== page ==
December 21, 2004: Headlines: COS - Estonia: Writing - Estonia: Poetry: Awards: University of Iowa Press: Review of Ark: Poems by Estonia RPCV John Isles

Peace Corps Online: Directory: Estonia: The Peace Corps in Estonia: December 21, 2004: Headlines: COS - Estonia: Writing - Estonia: Poetry: Awards: Alameda Times-Star: Estonia RPCV John Isles wins coveted NEA poetry award : December 21, 2004: Headlines: COS - Estonia: Writing - Estonia: Poetry: Awards: University of Iowa Press: Review of Ark: Poems by Estonia RPCV John Isles

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Review of Ark: Poems by Estonia RPCV John Isles

Review of Ark: Poems by Estonia RPCV John Isles

Review of Ark: Poems by Estonia RPCV John Isles


By John Isles

Kuhl House Poets Series

68 pages, 2003

$16.00 paper 0-87745-860-X

John Isles's Ark is about the people and events that pass through a life, leaving a void; about finding a presence in that absence and waking up to the realities of the present moment. It is concerned, at its watery heart, with discovery and confrontation, uncovering and witnessing, whether it be the new world, “the world behind every blouse,” or the tender mysteries that can only be seen through the eyes of belief: that which “starts the wild grasses trembling.”

With its deft maneuvers through both a historical and an emotional landscape, Ark speaks to us with a truly contemporary voice of authoritative vulnerability while never faltering into sentimental digressions. This uncanny authority at the helm of our ark continually surprises us, unfolding its lyrical gems and treasures culled along the journey, letting us in on the inscrutable facts of this life.

Isles began building his Ark out of a single desire to confront the deaths of loved ones. The book begins in a troubled present moment, with the speaker portrayed as an island, distant from other humans and from the events of history. The second section inhabits a half-historical, half-mythic landscape that exists in a deluge of time and where the characters, ranging from Caliban and Prospero to Hiawatha and others, are all used to “shore against my ruins.” The void the dead leave behind now becomes a presence in the lives of the living. The final section of the book is an attempt to return to reality, to build an ark of language, to become more involved with a complex, living world.

From “As One with Foot in Mouth”

As stray air brushing bare boards.

As light bending over a pair of shoes,

as musty coat holding the sole remains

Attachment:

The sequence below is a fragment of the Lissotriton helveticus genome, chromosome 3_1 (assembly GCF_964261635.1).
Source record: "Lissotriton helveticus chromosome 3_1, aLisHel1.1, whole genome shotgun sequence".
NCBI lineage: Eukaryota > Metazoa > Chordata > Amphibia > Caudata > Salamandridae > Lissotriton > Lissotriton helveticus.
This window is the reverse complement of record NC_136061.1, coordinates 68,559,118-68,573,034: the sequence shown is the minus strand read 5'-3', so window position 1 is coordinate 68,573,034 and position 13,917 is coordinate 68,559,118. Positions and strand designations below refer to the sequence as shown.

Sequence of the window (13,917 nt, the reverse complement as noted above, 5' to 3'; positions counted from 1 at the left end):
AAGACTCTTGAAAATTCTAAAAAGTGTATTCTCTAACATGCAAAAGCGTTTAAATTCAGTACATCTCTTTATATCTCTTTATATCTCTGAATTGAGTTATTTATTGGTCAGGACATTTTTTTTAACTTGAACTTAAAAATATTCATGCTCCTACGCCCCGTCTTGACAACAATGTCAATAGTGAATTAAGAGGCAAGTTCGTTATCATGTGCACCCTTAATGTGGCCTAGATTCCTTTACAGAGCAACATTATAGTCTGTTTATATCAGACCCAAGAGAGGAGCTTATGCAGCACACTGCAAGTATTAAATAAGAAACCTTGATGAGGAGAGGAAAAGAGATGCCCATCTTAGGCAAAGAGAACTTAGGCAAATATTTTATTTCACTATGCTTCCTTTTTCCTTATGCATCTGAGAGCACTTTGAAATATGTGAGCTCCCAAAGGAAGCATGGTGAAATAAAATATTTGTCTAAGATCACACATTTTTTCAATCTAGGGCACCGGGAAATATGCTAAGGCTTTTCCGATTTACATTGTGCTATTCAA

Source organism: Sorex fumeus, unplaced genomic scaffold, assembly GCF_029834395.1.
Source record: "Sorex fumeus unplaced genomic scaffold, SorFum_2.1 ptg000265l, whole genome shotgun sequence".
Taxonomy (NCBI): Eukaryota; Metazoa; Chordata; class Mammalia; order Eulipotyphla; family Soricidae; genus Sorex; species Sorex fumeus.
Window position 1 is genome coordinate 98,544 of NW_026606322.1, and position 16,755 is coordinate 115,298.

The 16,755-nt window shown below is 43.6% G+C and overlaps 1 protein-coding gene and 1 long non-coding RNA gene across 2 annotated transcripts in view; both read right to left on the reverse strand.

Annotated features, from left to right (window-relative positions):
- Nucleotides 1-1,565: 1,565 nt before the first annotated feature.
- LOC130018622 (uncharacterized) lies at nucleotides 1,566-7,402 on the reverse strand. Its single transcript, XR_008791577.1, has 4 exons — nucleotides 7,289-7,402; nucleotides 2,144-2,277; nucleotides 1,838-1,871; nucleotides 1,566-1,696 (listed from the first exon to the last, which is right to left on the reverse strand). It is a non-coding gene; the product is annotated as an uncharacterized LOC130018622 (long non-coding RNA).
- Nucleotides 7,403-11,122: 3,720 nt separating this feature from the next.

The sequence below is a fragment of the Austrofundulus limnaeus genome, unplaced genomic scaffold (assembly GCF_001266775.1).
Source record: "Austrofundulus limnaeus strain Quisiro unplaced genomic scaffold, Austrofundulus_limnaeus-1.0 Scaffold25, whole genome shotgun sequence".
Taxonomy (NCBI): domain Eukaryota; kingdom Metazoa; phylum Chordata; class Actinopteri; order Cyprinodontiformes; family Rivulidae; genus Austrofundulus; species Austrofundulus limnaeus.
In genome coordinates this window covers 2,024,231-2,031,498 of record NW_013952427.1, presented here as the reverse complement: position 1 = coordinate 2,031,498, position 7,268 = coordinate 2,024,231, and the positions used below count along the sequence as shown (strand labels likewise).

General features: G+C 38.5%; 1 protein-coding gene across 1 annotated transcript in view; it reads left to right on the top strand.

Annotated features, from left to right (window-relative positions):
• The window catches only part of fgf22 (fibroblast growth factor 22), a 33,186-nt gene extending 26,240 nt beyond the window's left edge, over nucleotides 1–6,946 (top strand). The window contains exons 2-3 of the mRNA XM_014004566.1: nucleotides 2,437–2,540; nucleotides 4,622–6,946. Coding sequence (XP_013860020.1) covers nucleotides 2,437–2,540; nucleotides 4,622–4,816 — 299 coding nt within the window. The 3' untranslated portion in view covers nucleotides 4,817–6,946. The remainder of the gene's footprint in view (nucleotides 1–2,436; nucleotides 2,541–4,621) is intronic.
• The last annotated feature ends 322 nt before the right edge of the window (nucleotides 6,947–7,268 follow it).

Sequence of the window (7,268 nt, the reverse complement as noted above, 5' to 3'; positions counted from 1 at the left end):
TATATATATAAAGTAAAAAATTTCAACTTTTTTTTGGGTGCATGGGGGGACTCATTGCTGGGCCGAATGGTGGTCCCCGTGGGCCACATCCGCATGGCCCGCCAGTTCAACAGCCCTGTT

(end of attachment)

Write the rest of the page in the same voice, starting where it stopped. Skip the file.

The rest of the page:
of human shape.

As flood, as as . . .

profusion of darkness, red and yellow dahlias,

a chest of drawers, all furniture confounded.

All gathering together.

John Isles grew up in Setauket, New York, and now lives in Oakland, California. After graduating from SUNY Stony Brook, he joined the Peace Corps and taught English in Estonia. He attended the Iowa Writers' Workshop and has published poems in such magazines as Colorado Review, Denver Quarterly, Pleiades, and ZYZZYVA.

“Beneath their meticulous, smart, aphoristic surfaces, Isles investigates the collisions between mystery and meaning without allowing either to be asborbed by the other. He's also a marvelous linguistic flirt.”—Chase Twichell, editor, Ausable Press

“Ark sails over the kingdom of water, negotiating the sirens and the jaded sea, the erased footprints and the burials, the dark ‘unlit rooms of waves . . .’ A stranded man, mutineer, explorer. A Noah of the covenant, an Odysseus, an evangelist of fish, a lover of the new world. John Isles gives us, through these various captains, the log of a brilliant voyage: as the delicate relationship between the human and the natural world tips and dives and threatens to capsize. With all the doubt and uncertainty of Keats, he has made a stunningly beautiful new poetry out of ‘mostly water,’tacking in and sailing away.”—D. A. Powell

When this story was posted in December 2004, this was on the front page of PCOL:

Changing of the Guard Date: December 15 2004 No: 330 Changing of the Guard
With Lloyd Pierson's departure, Marie Wheat has been named acting Chief of Staff and Chief of Operations responsible for the day-to-day management of the Peace Corps. Although Wheat is not an RPCV and has limited overseas experience, in her two years at the agency she has come to be respected as someone with good political skills who listens and delegates authority and we wish her the best in her new position.

December 18, 2004: This Week's Top Stories Date: December 18 2004 No: 334 December 18, 2004: This Week's Top Stories
RPCV remembers Deborah Gardner's murder in Tonga 17 Dec
Maoist insurgents in Nepal release Swiss aid worker 17 Dec
RPCV Alison Williams exhibits portraits of Malian people 16 Dec
Former Brazil Medical Director convicted of drug charges 16 Dec
RPCV Joseph Opala researched slave trade in RI 15 Dec
Vasquez sees resurgent interest in PC 14 Dec
Senator who wanted duel with RPCV joins Fox 14 Dec
NPCA planning National Day of Action for PC funding 13 Dec
RPCV "Harry" Chandler votes in Electoral College 13 Dec
Critic says Moyers delivered neo-Marxist propaganda 13 Dec
Micronesia RPCV Walter Cavanagh has 1,496 credit cards 13 Dec
PC "Survivor" Julie Berry headed for California 11 Dec
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Story Source: University of Iowa Press

This story has been posted in the following forums: : Headlines; COS - Estonia; Writing - Estonia; Poetry; Awards



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